T-Mobile Discloses Second Data Breach of 2023, Affecting 836 Customers
IT Services has learned that T-Mobile recently disclosed its second data breach of the year. Attackers had access to the personal information of hundreds of customers for more than a month, starting late February 2023. This incident affected only 836 customers, compared to the previous data breach that impacted 37 million people. Although the number of affected individuals is significantly smaller, the amount of exposed information is highly extensive and exposes those individuals to identity theft and phishing attacks.
T-Mobile stated that “in March 2023, the measures we have in place to alert us to unauthorized activity worked as designed and we were able to determine that a bad actor gained access to limited information from a small number of T-Mobile accounts between late February and March 2023.” The company sent data breach notification letters to affected individuals just before the weekend on Friday, April 28, 2023.
The threat actors did not gain access to call records or affected individuals’ personal financial account information. However, the exposed personally identifiable information contains more than enough data for identity theft. The exposed information varied for each of the affected customers and could include full name, contact information, account number and associated phone numbers, T-Mobile account PIN, social security number, government ID, date of birth, balance due, internal codes that T-Mobile uses to service customer accounts (for example, rate plan and feature codes), and the number of lines.
After detecting the security breach, T-Mobile proactively reset account PINs for impacted customers and now offers them two years of free credit monitoring and identity theft detection services through Transunion myTrueIdentity.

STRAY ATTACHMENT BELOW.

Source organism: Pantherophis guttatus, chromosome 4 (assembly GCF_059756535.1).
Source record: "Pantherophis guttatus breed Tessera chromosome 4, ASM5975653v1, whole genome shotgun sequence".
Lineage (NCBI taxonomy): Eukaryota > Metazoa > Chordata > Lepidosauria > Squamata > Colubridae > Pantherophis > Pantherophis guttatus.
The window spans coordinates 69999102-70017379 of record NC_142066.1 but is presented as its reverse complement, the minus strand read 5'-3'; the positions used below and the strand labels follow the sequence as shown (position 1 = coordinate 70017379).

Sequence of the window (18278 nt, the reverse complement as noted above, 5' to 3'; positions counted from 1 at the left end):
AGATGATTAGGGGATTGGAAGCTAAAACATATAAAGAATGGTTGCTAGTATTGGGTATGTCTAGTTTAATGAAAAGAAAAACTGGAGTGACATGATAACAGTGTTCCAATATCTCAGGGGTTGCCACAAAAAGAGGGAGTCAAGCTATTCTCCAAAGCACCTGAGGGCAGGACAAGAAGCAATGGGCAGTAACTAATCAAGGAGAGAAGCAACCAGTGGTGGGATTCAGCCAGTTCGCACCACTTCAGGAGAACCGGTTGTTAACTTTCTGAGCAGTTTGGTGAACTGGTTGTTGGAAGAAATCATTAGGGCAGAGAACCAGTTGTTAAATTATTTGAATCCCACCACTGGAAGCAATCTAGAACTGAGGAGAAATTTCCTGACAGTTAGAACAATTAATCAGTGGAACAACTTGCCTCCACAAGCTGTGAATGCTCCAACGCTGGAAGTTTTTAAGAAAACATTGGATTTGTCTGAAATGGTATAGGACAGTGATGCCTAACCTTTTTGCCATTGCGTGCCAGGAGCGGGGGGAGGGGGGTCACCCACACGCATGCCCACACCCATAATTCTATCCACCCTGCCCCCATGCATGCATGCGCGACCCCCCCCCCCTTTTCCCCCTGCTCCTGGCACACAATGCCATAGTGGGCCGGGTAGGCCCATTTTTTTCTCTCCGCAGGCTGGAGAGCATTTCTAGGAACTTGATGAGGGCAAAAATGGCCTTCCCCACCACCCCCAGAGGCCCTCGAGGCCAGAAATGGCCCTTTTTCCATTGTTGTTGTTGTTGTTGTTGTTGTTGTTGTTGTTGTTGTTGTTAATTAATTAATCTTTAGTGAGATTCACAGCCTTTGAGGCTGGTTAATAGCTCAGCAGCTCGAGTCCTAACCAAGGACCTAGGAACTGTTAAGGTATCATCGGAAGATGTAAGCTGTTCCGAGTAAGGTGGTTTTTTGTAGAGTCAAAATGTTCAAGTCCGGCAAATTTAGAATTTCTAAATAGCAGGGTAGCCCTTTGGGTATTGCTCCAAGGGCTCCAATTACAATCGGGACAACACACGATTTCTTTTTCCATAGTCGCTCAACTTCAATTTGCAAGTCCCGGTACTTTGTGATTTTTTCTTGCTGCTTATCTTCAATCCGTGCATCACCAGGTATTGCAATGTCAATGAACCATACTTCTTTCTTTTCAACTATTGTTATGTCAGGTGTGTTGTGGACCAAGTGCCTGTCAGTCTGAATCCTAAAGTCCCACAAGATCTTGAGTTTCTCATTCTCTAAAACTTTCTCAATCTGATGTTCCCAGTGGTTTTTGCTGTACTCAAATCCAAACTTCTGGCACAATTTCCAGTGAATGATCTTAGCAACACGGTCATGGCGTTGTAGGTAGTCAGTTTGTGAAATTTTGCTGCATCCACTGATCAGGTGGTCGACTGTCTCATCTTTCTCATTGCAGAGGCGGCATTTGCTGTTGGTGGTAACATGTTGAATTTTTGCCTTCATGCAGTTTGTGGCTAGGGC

T-Mobile previously disclosed a data breach on January 19, 2023, where attackers stole the personal information of 37 million customers by abusing a vulnerable Application Programming Interface (API) in November 2022. The mobile carrier spotted the threat actors’ malicious activity on January 5 and cut off their access to its systems within 24 hours. The data stolen in the January breach was “basic customer information,” including name, billing address, email, phone number, date of birth, T-Mobile account number, and information such as the number of lines on the account and plan features.
Since 2018, T-Mobile has disclosed seven other data breaches, including one that exposed the information of roughly 3% of all T-Mobile customers.
What T-Mobile is Doing About It
After detecting the breach, T-Mobile proactively reset account PINs for impacted customers and now offers them two years of free credit monitoring and identity theft detection services through Transunion myTrueIdentity.
A T-Mobile spokesperson stated, “We notified a small number of customers that our systems and processes worked to detect and stop a bad actor who was accessing accounts using compromised credentials. No personal financial account information or call records were included. We take these issues seriously and have taken steps to proactively protect the impacted customer accounts and to help prevent recurrence. We’ll continue to investigate what occurred to expand the safeguards we have in place.”